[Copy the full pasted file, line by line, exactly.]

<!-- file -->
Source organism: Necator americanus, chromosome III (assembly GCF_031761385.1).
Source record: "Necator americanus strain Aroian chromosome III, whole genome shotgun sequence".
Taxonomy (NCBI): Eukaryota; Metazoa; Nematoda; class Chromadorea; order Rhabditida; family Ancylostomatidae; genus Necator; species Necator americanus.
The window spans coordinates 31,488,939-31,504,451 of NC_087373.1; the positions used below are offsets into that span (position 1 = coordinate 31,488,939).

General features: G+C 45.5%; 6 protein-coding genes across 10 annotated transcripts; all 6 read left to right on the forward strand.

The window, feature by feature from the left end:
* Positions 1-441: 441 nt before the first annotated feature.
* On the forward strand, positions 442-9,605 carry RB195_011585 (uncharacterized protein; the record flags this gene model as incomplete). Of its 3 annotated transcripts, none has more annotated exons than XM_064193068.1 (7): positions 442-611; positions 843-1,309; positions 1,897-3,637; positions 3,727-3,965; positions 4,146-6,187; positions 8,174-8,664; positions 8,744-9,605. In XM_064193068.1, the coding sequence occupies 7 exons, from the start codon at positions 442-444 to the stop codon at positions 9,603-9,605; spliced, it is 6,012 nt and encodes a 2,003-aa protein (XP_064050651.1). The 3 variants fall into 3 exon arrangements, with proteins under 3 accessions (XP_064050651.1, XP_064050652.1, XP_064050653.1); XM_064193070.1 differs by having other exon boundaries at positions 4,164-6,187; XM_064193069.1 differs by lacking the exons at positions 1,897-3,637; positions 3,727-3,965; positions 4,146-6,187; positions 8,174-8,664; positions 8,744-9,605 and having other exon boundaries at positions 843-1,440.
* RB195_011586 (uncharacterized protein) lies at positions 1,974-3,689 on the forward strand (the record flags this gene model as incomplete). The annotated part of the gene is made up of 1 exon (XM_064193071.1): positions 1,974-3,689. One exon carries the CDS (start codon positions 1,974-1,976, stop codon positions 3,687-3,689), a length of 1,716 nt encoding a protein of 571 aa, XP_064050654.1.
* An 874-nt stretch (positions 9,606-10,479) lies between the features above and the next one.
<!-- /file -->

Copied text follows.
Source organism: Necator americanus, chromosome III (assembly GCF_031761385.1).
Source record: "Necator americanus strain Aroian chromosome III, whole genome shotgun sequence".
Taxonomy (NCBI): Eukaryota; Metazoa; Nematoda; class Chromadorea; order Rhabditida; family Ancylostomatidae; genus Necator; species Necator americanus.
The window spans coordinates 31,488,939-31,504,451 of NC_087373.1; the positions used below are offsets into that span (position 1 = coordinate 31,488,939).

General features: G+C 45.5%; 6 protein-coding genes across 10 annotated transcripts; all 6 read left to right on the forward strand.

The window, feature by feature from the left end:
* Positions 1-441: 441 nt before the first annotated feature.
* On the forward strand, positions 442-9,605 carry RB195_011585 (uncharacterized protein; the record flags this gene model as incomplete). Of its 3 annotated transcripts, none has more annotated exons than XM_064193068.1 (7): positions 442-611; positions 843-1,309; positions 1,897-3,637; positions 3,727-3,965; positions 4,146-6,187; positions 8,174-8,664; positions 8,744-9,605. In XM_064193068.1, the coding sequence occupies 7 exons, from the start codon at positions 442-444 to the stop codon at positions 9,603-9,605; spliced, it is 6,012 nt and encodes a 2,003-aa protein (XP_064050651.1). The 3 variants fall into 3 exon arrangements, with proteins under 3 accessions (XP_064050651.1, XP_064050652.1, XP_064050653.1); XM_064193070.1 differs by having other exon boundaries at positions 4,164-6,187; XM_064193069.1 differs by lacking the exons at positions 1,897-3,637; positions 3,727-3,965; positions 4,146-6,187; positions 8,174-8,664; positions 8,744-9,605 and having other exon boundaries at positions 843-1,440.
* RB195_011586 (uncharacterized protein) lies at positions 1,974-3,689 on the forward strand (the record flags this gene model as incomplete). The annotated part of the gene is made up of 1 exon (XM_064193071.1): positions 1,974-3,689. One exon carries the CDS (start codon positions 1,974-1,976, stop codon positions 3,687-3,689), a length of 1,716 nt encoding a protein of 571 aa, XP_064050654.1.
* An 874-nt stretch (positions 9,606-10,479) lies between the features above and the next one.